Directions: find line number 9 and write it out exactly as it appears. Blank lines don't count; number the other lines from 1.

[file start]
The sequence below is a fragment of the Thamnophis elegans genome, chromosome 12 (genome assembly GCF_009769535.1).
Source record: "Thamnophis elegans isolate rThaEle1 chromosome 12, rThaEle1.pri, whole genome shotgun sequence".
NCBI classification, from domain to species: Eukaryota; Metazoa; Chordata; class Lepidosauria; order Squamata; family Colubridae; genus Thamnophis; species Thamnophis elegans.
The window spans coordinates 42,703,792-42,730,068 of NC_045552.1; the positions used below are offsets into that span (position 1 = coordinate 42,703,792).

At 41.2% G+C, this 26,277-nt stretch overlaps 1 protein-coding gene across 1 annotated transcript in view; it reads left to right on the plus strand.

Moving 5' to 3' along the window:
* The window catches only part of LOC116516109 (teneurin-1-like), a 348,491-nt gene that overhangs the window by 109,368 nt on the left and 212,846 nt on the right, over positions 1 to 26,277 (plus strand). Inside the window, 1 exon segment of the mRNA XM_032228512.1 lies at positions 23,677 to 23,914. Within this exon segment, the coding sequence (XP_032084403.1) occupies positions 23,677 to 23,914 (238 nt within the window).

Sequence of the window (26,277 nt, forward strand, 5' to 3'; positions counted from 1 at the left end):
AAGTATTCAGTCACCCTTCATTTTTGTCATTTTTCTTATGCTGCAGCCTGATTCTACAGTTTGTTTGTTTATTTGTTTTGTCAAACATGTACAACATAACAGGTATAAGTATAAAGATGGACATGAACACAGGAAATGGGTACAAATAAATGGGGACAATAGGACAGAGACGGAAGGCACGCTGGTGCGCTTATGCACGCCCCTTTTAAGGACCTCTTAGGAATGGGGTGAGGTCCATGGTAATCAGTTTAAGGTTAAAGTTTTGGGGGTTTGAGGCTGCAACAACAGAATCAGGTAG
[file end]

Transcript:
AAGTATTCAGTCACCCTTCATTTTTGTCATTTTTCTTATGCTGCAGCCTGATTCTACAGTTTGTTTGTTTATTTGTTTTGTCAAACATGTACAACATAACAGGTATAAGTATAAAGATGGACATGAACACAGGAAATGGGTACAAATAAATGGGGACAATAGGACAGAGACGGAAGGCACGCTGGTGCGCTTATGCACGCCCCTTTTAAGGACCTCTTAGGAATGGGGTGAGGTCCATGGTAATCAGTTTAAGGTTAAAGTTTTGGGGGTTTGAGGCTGCAACAACAGAATCAGGTAG